Absent any limits on the demolition of existing properties in SB 1120, staff said "much larger duplex structures could come to replace more modestly-sized single-family homes throughout the city" and that affordability is not guaranteed in the bill, which they also argued is "unlikely to result in an increase in the supply of affordable units."

Four bills relating to law enforcement received mixed recommendations, with staff supporting the passage of all but one. The three bills with staff support are Assembly Bills 1196, 1299 and 1506.

Under AB 1196, police officers would be prohibited from using carotid restraints and chokeholds -- which the Pleasanton Police Department has temporarily suspended -- and AB 1299 would require law enforcement agencies to notify the Commission on Peace Officer Standards and Training when an officer leaves a job, including details about any termination or resignation.

An additional resource within the California Department of Justice to review law enforcement's use-of-force policies would also be established with the adoption of AB 1506.

Senate Bill 776, however, has been rejected by staff as "overly punitive to officers" by making "every incident involving use of force subject to disclosure," as well as non-sustained and exonerated cases.

In other business

* The council will receive an update on the city's COVID-19 Business Assistance Program and consider making some revisions to the program on Tuesday. The most significant change is a suggested increase in the $3 million Business Support Loan Fund of varying amounts for different-sized businesses and expanding program eligibility to include professional services.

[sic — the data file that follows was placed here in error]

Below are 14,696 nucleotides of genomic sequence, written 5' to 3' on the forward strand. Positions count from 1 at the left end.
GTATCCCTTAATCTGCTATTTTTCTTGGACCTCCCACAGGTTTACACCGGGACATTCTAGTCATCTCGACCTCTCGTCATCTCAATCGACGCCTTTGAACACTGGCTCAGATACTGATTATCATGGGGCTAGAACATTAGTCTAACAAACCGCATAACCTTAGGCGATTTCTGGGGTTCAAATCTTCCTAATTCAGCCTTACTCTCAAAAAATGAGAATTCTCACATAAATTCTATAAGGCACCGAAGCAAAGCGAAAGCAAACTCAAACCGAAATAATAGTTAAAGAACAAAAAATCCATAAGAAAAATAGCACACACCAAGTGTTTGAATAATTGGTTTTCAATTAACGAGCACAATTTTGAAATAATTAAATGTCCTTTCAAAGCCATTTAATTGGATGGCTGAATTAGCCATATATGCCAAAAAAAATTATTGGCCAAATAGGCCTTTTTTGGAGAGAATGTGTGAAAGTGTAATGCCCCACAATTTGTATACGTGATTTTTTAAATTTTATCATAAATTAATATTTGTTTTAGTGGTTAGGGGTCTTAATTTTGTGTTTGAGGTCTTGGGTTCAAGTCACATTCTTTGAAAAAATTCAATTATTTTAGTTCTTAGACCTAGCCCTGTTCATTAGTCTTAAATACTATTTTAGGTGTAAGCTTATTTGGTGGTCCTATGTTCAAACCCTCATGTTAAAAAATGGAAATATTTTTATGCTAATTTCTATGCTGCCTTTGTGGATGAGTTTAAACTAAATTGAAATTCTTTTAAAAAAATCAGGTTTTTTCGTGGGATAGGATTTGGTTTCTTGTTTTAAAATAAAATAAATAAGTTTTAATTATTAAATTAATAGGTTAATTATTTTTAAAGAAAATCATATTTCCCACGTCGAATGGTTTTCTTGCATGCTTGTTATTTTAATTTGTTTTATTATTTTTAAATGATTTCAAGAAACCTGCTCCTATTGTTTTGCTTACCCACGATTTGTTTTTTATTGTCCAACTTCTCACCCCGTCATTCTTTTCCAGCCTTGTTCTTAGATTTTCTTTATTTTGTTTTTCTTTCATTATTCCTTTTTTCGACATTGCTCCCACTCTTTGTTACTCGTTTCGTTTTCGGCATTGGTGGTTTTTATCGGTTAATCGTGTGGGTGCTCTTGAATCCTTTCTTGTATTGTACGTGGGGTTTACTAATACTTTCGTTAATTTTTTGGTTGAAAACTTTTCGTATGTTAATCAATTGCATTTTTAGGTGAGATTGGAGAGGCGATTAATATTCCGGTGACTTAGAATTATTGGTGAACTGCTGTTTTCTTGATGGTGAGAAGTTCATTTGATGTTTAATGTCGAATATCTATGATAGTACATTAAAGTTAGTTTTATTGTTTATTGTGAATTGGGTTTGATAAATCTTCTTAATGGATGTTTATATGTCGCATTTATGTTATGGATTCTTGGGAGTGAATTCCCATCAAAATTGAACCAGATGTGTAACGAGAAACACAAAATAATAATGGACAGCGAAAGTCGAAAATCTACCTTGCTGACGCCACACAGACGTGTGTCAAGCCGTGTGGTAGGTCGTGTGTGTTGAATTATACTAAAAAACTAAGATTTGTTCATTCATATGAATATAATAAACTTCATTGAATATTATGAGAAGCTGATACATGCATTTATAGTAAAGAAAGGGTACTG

Doubling the amount of financial assistance for most local businesses has been proposed, with staff noting in a report that many business owners said the micro-loans of $2,500 to $5,000 were "not enough to meet their funding gap, so they chose not to apply."

To that end, staff has recommended increases "for businesses with 2-10 employees up to $5,000 and $5,800 in the downtown, and for businesses with 11-25 employees to $10,000 and $10,800 in the downtown."

Staff also recommended adding professional services like insurance companies as eligible businesses, noting that their "offices" classification under Alameda County's reopening plan has excluded them from reopening.

Designed to support local businesses that have been negatively impacted by the coronavirus pandemic -- particularly retail and restaurants -- the Business Assistance Program gives financial relief in the form of waived transient occupancy tax penalties and city utilities, deposit deferrals, zero-interest, unsecured and short-term loans, and providing assistance with communications and promotions.

Nearly 100 businesses have applied for the loan fund since the program launched in May, according to the city.